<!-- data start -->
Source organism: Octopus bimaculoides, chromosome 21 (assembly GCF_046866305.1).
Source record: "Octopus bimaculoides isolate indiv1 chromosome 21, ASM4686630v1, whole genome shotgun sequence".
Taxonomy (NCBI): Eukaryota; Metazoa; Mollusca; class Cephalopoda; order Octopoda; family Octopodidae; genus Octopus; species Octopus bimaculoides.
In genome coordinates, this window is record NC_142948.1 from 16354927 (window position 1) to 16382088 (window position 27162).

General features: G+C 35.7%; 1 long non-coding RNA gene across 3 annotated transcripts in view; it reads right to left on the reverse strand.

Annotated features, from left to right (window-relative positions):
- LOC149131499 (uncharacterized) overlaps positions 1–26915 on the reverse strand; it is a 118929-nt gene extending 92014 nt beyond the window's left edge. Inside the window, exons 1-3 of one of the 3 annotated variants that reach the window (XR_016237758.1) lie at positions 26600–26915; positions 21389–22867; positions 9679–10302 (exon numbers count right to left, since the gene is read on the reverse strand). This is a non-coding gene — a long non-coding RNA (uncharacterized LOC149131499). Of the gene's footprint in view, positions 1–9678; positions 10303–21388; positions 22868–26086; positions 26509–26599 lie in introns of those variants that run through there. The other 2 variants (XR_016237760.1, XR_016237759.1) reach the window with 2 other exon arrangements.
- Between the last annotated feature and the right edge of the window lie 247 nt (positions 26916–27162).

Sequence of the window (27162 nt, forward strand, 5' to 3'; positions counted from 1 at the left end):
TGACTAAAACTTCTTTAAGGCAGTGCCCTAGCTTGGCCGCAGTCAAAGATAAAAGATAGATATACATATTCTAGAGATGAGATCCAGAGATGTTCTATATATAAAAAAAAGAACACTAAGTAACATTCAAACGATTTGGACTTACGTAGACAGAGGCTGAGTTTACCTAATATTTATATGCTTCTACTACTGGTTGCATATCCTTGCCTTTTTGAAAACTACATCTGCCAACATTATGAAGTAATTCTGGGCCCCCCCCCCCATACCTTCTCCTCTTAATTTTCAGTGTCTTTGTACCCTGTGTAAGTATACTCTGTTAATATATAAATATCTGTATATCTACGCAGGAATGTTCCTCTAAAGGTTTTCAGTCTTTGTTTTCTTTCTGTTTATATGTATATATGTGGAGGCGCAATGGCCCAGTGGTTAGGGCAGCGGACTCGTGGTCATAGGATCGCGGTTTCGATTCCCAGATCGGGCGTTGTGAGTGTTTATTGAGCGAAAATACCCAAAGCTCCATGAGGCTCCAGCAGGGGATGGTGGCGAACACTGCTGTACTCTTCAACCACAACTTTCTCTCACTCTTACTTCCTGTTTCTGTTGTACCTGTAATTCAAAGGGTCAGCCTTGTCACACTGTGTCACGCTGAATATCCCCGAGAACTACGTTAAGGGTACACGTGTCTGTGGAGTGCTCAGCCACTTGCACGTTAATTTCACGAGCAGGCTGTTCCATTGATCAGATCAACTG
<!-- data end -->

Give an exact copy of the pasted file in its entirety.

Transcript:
Source organism: Octopus bimaculoides, chromosome 21 (assembly GCF_046866305.1).
Source record: "Octopus bimaculoides isolate indiv1 chromosome 21, ASM4686630v1, whole genome shotgun sequence".
Taxonomy (NCBI): Eukaryota; Metazoa; Mollusca; class Cephalopoda; order Octopoda; family Octopodidae; genus Octopus; species Octopus bimaculoides.
In genome coordinates, this window is record NC_142948.1 from 16354927 (window position 1) to 16382088 (window position 27162).

General features: G+C 35.7%; 1 long non-coding RNA gene across 3 annotated transcripts in view; it reads right to left on the reverse strand.

Annotated features, from left to right (window-relative positions):
- LOC149131499 (uncharacterized) overlaps positions 1–26915 on the reverse strand; it is a 118929-nt gene extending 92014 nt beyond the window's left edge. Inside the window, exons 1-3 of one of the 3 annotated variants that reach the window (XR_016237758.1) lie at positions 26600–26915; positions 21389–22867; positions 9679–10302 (exon numbers count right to left, since the gene is read on the reverse strand). This is a non-coding gene — a long non-coding RNA (uncharacterized LOC149131499). Of the gene's footprint in view, positions 1–9678; positions 10303–21388; positions 22868–26086; positions 26509–26599 lie in introns of those variants that run through there. The other 2 variants (XR_016237760.1, XR_016237759.1) reach the window with 2 other exon arrangements.
- Between the last annotated feature and the right edge of the window lie 247 nt (positions 26916–27162).

Sequence of the window (27162 nt, forward strand, 5' to 3'; positions counted from 1 at the left end):
TGACTAAAACTTCTTTAAGGCAGTGCCCTAGCTTGGCCGCAGTCAAAGATAAAAGATAGATATACATATTCTAGAGATGAGATCCAGAGATGTTCTATATATAAAAAAAAGAACACTAAGTAACATTCAAACGATTTGGACTTACGTAGACAGAGGCTGAGTTTACCTAATATTTATATGCTTCTACTACTGGTTGCATATCCTTGCCTTTTTGAAAACTACATCTGCCAACATTATGAAGTAATTCTGGGCCCCCCCCCCCATACCTTCTCCTCTTAATTTTCAGTGTCTTTGTACCCTGTGTAAGTATACTCTGTTAATATATAAATATCTGTATATCTACGCAGGAATGTTCCTCTAAAGGTTTTCAGTCTTTGTTTTCTTTCTGTTTATATGTATATATGTGGAGGCGCAATGGCCCAGTGGTTAGGGCAGCGGACTCGTGGTCATAGGATCGCGGTTTCGATTCCCAGATCGGGCGTTGTGAGTGTTTATTGAGCGAAAATACCCAAAGCTCCATGAGGCTCCAGCAGGGGATGGTGGCGAACACTGCTGTACTCTTCAACCACAACTTTCTCTCACTCTTACTTCCTGTTTCTGTTGTACCTGTAATTCAAAGGGTCAGCCTTGTCACACTGTGTCACGCTGAATATCCCCGAGAACTACGTTAAGGGTACACGTGTCTGTGGAGTGCTCAGCCACTTGCACGTTAATTTCACGAGCAGGCTGTTCCATTGATCAGATCAACTG